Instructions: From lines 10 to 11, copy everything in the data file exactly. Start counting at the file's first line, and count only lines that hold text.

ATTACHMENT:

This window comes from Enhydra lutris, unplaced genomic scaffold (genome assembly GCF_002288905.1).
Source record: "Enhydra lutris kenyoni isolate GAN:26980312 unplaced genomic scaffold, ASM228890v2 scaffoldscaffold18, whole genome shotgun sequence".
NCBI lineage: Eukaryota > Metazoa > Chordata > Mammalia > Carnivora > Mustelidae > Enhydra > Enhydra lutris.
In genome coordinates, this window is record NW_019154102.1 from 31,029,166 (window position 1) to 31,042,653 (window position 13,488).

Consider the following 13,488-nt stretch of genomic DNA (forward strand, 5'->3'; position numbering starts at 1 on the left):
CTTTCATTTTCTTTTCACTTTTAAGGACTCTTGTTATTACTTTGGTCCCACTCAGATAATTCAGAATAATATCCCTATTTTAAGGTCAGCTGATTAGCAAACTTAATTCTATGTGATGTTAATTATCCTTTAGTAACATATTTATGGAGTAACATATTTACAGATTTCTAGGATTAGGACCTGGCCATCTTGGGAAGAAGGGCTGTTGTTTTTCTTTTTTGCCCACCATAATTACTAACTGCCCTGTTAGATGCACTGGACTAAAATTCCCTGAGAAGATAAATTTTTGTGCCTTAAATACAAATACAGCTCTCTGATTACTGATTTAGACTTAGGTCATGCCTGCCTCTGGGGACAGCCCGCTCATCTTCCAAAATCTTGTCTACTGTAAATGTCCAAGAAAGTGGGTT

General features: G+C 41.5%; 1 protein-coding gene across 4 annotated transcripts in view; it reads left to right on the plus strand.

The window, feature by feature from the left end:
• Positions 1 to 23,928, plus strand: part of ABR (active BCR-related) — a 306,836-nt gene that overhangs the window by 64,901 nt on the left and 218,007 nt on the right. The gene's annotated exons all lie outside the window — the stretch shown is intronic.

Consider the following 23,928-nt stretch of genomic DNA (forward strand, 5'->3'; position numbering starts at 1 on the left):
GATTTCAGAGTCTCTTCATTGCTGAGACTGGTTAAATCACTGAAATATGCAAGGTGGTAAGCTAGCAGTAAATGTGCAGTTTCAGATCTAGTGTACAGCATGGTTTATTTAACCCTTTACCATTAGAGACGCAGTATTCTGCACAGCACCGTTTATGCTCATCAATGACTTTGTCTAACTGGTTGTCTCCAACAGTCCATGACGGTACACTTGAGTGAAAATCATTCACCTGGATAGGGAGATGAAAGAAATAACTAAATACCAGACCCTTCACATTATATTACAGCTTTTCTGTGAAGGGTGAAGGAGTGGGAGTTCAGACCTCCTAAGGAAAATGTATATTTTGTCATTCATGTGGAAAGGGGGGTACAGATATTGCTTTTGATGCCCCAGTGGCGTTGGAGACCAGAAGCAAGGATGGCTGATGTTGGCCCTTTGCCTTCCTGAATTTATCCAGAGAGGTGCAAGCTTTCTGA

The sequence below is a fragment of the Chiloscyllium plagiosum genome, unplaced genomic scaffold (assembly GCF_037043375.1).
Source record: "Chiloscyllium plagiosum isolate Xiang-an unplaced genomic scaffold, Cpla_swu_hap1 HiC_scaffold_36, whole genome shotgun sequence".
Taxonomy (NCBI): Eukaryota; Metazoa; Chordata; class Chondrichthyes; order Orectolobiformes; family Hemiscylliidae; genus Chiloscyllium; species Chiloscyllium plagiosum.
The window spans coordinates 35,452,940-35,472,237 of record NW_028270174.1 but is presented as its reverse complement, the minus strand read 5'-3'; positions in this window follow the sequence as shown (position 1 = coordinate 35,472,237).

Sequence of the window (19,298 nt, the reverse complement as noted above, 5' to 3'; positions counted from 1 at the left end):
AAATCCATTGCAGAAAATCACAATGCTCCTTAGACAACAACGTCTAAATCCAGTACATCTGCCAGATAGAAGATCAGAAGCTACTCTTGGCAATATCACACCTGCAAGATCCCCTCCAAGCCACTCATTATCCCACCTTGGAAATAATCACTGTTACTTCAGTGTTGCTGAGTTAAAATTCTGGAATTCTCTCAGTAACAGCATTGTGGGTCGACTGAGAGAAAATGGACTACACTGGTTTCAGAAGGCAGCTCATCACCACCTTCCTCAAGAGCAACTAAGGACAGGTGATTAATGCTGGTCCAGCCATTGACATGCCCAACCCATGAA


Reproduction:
Consider the following 23,928-nt stretch of genomic DNA (forward strand, 5'->3'; position numbering starts at 1 on the left):
GATTTCAGAGTCTCTTCATTGCTGAGACTGGTTAAATCACTGAAATATGCAAGGTGGTAAGCTAGCAGTAAATGTGCAGTTTCAGATCTAGTGTACAGCATGGTTTATTTAACCCTTTACCATTAGAGACGCAGTATTCTGCACAGCACCGTTTATGCTCATCAATGACTTTGTCTAACTGGTTGTCTCCAACAGTCCATGACGGTACACTTGAGTGAAAATCATTCACCTGGATAGGGAGATGAAAGAAATAACTAAATACCAGACCCTTCACATTATATTACAGCTTTTCTGTGAAGGGTGAAGGAGTGGGAGTTCAGACCTCCTAAGGAAAATGTATATTTTGTCATTCATGTGGAAAGGGGGGTACAGATATTGCTTTTGATGCCCCAGTGGCGTTGGAGACCAGAAGCAAGGATGGCTGATGTTGGCCCTTTGCCTTCCTGAATTTATCCAGAGAGGTGCAAGCTTTCTGA